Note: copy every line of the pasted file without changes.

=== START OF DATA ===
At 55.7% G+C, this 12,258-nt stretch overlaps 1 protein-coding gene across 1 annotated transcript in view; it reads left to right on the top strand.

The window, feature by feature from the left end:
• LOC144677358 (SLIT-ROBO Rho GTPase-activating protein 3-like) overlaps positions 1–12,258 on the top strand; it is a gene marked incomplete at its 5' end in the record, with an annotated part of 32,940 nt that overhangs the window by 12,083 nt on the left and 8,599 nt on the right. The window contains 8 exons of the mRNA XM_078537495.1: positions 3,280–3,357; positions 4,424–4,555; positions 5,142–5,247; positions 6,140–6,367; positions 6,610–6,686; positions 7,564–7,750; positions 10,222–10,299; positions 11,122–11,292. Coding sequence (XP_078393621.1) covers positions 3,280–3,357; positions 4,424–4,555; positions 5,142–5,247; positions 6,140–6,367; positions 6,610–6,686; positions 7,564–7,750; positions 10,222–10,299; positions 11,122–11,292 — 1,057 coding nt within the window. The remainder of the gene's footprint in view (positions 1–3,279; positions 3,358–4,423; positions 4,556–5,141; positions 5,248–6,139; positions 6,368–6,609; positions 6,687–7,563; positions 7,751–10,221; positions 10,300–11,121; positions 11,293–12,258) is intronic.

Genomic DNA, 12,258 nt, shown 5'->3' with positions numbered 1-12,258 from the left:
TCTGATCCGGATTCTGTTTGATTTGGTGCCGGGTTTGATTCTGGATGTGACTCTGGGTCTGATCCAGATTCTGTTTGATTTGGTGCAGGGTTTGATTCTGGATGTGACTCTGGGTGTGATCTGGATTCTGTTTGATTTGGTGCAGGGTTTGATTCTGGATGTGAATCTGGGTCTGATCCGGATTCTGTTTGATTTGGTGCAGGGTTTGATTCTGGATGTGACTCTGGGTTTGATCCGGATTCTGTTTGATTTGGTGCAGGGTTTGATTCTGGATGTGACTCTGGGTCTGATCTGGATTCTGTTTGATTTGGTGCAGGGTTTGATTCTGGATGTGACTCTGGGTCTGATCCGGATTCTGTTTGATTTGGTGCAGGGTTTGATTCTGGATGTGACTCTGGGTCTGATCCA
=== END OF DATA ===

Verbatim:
At 55.7% G+C, this 12,258-nt stretch overlaps 1 protein-coding gene across 1 annotated transcript in view; it reads left to right on the top strand.

The window, feature by feature from the left end:
• LOC144677358 (SLIT-ROBO Rho GTPase-activating protein 3-like) overlaps positions 1–12,258 on the top strand; it is a gene marked incomplete at its 5' end in the record, with an annotated part of 32,940 nt that overhangs the window by 12,083 nt on the left and 8,599 nt on the right. The window contains 8 exons of the mRNA XM_078537495.1: positions 3,280–3,357; positions 4,424–4,555; positions 5,142–5,247; positions 6,140–6,367; positions 6,610–6,686; positions 7,564–7,750; positions 10,222–10,299; positions 11,122–11,292. Coding sequence (XP_078393621.1) covers positions 3,280–3,357; positions 4,424–4,555; positions 5,142–5,247; positions 6,140–6,367; positions 6,610–6,686; positions 7,564–7,750; positions 10,222–10,299; positions 11,122–11,292 — 1,057 coding nt within the window. The remainder of the gene's footprint in view (positions 1–3,279; positions 3,358–4,423; positions 4,556–5,141; positions 5,248–6,139; positions 6,368–6,609; positions 6,687–7,563; positions 7,751–10,221; positions 10,300–11,121; positions 11,293–12,258) is intronic.

Genomic DNA, 12,258 nt, shown 5'->3' with positions numbered 1-12,258 from the left:
TCTGATCCGGATTCTGTTTGATTTGGTGCCGGGTTTGATTCTGGATGTGACTCTGGGTCTGATCCAGATTCTGTTTGATTTGGTGCAGGGTTTGATTCTGGATGTGACTCTGGGTGTGATCTGGATTCTGTTTGATTTGGTGCAGGGTTTGATTCTGGATGTGAATCTGGGTCTGATCCGGATTCTGTTTGATTTGGTGCAGGGTTTGATTCTGGATGTGACTCTGGGTTTGATCCGGATTCTGTTTGATTTGGTGCAGGGTTTGATTCTGGATGTGACTCTGGGTCTGATCTGGATTCTGTTTGATTTGGTGCAGGGTTTGATTCTGGATGTGACTCTGGGTCTGATCCGGATTCTGTTTGATTTGGTGCAGGGTTTGATTCTGGATGTGACTCTGGGTCTGATCCA